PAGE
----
How to get compile scope artifacts by Code?


(Seto) #1

ResolvedConfiguration resolvedConfiguration = project.getConfigurations()
.getByName(“compile”)
.getResolvedConfiguration();

It will include the stuffs for providedCompile as well.


(Stefan Oehme) #2

Either use sourceSets.compileClasspath (that’s the simplest if you only need a FileCollection) or configurations.compileClasspath (if you absolutely need a Configuration). compile no longer contains compileOnly in Gradle 3.4+

Also, don’t use configuration.resolvedConfiguration. Use configuration.incoming.


(Seto) #3

What’s the difference between configuration.resolvedConfiguration and configuration.incoming?
I found that incoming there’s no way to get first level module dependencies.

And also, compile does exclude compileOnly in Gradle 3.4+. But it still contains providedCompile with war plugin. Is there a way to get compile without providecCompile?


(Stefan Oehme) #4

The former is an old, inefficient API that we will deprecate/remove in the future.

incoming.resolutionResult.root.dependencies

compile.minus(providedCompile) for the files. There is no way to subtract the graph at the moment unfortunately, so you’d have to do some filtering yourself.


(Seto) #5

What does it mean subtract the graph?

To solve the problem of version conflict solution different from Maven. I write a plugin to retrieve the version from Aether. And I use eachDependency method to resolve the version conflict. Is there a way to judge whether it’s a first level module dependency or transitive dependency?

I can’t use resolvedConfiguration or incoming before it. Because it occurs before them.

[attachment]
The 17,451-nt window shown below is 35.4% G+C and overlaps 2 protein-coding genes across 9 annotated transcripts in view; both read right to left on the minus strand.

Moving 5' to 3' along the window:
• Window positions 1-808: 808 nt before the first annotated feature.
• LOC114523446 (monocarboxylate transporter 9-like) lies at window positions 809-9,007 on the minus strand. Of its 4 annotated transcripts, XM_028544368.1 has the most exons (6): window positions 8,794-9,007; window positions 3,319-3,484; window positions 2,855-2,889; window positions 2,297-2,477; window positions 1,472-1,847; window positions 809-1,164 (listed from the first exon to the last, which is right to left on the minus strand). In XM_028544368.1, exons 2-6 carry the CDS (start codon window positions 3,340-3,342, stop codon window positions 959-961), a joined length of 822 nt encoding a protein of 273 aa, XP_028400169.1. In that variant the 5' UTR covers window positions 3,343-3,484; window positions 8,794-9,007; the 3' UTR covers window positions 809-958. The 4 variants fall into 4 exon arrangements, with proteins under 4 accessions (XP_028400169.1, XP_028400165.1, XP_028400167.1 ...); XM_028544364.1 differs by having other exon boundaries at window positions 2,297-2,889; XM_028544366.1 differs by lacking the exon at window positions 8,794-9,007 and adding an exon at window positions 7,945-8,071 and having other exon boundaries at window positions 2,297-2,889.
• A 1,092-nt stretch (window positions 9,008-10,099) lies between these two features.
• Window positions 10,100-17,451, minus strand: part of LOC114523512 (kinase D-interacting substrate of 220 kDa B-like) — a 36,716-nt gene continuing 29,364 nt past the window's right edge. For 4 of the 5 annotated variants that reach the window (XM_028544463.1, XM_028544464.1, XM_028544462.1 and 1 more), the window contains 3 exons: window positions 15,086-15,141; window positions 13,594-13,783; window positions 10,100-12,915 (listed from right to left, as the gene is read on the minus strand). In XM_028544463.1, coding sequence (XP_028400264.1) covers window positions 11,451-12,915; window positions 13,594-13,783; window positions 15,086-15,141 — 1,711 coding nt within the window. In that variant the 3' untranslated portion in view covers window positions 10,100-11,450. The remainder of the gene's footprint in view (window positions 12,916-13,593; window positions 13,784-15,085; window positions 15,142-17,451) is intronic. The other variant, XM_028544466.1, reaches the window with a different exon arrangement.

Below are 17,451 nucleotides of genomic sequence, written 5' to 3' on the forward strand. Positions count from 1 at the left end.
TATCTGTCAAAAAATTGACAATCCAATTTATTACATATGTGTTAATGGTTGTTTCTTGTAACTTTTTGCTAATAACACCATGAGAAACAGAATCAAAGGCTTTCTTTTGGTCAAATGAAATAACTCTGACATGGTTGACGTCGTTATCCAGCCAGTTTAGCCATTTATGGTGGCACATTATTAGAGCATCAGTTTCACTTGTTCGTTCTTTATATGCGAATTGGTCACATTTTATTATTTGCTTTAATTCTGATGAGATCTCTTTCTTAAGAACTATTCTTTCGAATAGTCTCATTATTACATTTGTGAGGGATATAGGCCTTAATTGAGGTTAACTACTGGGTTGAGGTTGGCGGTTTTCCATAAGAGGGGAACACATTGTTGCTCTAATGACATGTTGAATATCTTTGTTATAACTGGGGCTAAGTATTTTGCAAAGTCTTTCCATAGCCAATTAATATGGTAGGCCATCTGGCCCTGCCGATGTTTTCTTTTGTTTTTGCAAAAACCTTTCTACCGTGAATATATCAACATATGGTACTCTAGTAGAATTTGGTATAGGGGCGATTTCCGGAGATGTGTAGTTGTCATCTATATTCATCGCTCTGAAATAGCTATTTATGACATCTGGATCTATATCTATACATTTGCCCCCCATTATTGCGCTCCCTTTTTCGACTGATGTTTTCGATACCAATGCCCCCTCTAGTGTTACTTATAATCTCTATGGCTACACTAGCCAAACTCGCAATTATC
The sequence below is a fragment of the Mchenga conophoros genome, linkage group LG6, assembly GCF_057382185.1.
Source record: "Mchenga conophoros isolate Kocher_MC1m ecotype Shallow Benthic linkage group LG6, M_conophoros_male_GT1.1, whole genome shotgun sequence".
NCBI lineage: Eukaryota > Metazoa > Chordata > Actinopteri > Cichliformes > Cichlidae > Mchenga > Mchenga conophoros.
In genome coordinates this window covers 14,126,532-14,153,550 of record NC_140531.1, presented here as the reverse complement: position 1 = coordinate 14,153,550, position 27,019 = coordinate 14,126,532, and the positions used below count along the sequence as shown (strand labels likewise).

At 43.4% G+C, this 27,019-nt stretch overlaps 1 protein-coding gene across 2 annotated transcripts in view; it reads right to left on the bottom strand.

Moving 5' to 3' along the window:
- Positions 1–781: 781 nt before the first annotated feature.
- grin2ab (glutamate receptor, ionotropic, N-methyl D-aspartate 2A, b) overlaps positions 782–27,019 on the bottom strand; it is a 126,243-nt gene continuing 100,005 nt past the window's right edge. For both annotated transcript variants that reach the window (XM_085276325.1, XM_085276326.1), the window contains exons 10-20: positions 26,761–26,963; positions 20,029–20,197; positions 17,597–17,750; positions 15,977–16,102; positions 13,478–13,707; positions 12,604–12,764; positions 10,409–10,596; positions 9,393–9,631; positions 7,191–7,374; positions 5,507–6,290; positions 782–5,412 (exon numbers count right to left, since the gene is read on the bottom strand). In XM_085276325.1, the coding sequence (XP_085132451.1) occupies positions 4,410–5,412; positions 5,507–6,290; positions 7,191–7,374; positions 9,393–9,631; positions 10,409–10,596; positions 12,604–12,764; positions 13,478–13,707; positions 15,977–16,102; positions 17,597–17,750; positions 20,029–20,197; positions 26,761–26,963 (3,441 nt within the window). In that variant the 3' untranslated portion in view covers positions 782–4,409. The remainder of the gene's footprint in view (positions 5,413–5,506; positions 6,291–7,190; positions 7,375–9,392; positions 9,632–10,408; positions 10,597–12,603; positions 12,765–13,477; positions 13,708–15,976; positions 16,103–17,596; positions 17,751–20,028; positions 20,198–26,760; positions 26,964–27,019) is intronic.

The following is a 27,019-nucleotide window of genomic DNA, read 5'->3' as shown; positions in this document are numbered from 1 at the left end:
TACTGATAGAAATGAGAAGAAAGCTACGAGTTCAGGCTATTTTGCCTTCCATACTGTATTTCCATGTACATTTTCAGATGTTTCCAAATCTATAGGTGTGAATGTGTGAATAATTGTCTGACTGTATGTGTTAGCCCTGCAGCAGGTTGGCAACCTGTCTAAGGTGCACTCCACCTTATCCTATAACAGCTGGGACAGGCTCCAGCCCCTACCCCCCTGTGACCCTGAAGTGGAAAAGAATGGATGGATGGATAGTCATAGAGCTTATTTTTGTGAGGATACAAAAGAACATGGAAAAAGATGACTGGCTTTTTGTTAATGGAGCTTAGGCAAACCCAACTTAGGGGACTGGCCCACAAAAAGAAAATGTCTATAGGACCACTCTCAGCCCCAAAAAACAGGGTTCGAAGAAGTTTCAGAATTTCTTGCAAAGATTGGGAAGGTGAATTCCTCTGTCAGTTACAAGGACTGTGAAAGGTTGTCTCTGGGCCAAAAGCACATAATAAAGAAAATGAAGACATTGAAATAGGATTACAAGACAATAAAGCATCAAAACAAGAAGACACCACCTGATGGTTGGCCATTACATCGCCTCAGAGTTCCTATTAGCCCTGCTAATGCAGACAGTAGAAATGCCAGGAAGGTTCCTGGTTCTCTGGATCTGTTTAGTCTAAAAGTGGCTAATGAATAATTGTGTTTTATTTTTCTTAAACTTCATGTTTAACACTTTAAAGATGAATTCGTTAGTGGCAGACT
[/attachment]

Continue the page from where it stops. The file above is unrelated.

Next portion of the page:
(Stefan Oehme) #6

I wouldn’t do that, it would probably just slow down your build, because you would be working around all the caching we put in place. What problem are you facing?

What would be the reason for that distinction?


(Seto) #7


i don’t want to either. but check this thread. some transitive dependencies are resolved with incorrect version the original author intended. and it will make errors. and it blocks my work on wildfly-swarm maven plugin migration to gtadle.

only use aether for transitive dependencies.


(uklance) #8

If you wanted to benefit from caching you could use two tasks. One slow task which uses aether to resolve the dependencies and write a text/json/xml file with the result. And another to read the text file and create/update a configuration.

The first task could use inputs/outputs to benefit from up-to-date checks and could be compatible with the new build cache


(Seto) #9

I’m using eachDependency. It’s the same with spring one. And it will only occur once when I refresh the project. And also, I use collectRequest instead of dependencyRequest. It will only download the pom files. It won’t download jars. It’s much faster. And I think aether is with cache support already.


(Stefan Oehme) #10

Then instead of working around it/building plugins that reimplement version selection, it would be best if you filed a bug explaining the issue, so that we can fix it.


(Seto) #11


There’s already an issue created by uklance for it.
The problem blocking my work is the version resolved by Gradle is different from the Maven.
And there’s a task for Gradle plugin or a build for Maven plugin to use SwarmExecutor to run the project with classpath specified. But the problem is the version resolved by Gradle is not the same with Maven. And some dependencies’ versions are incorrectly resolved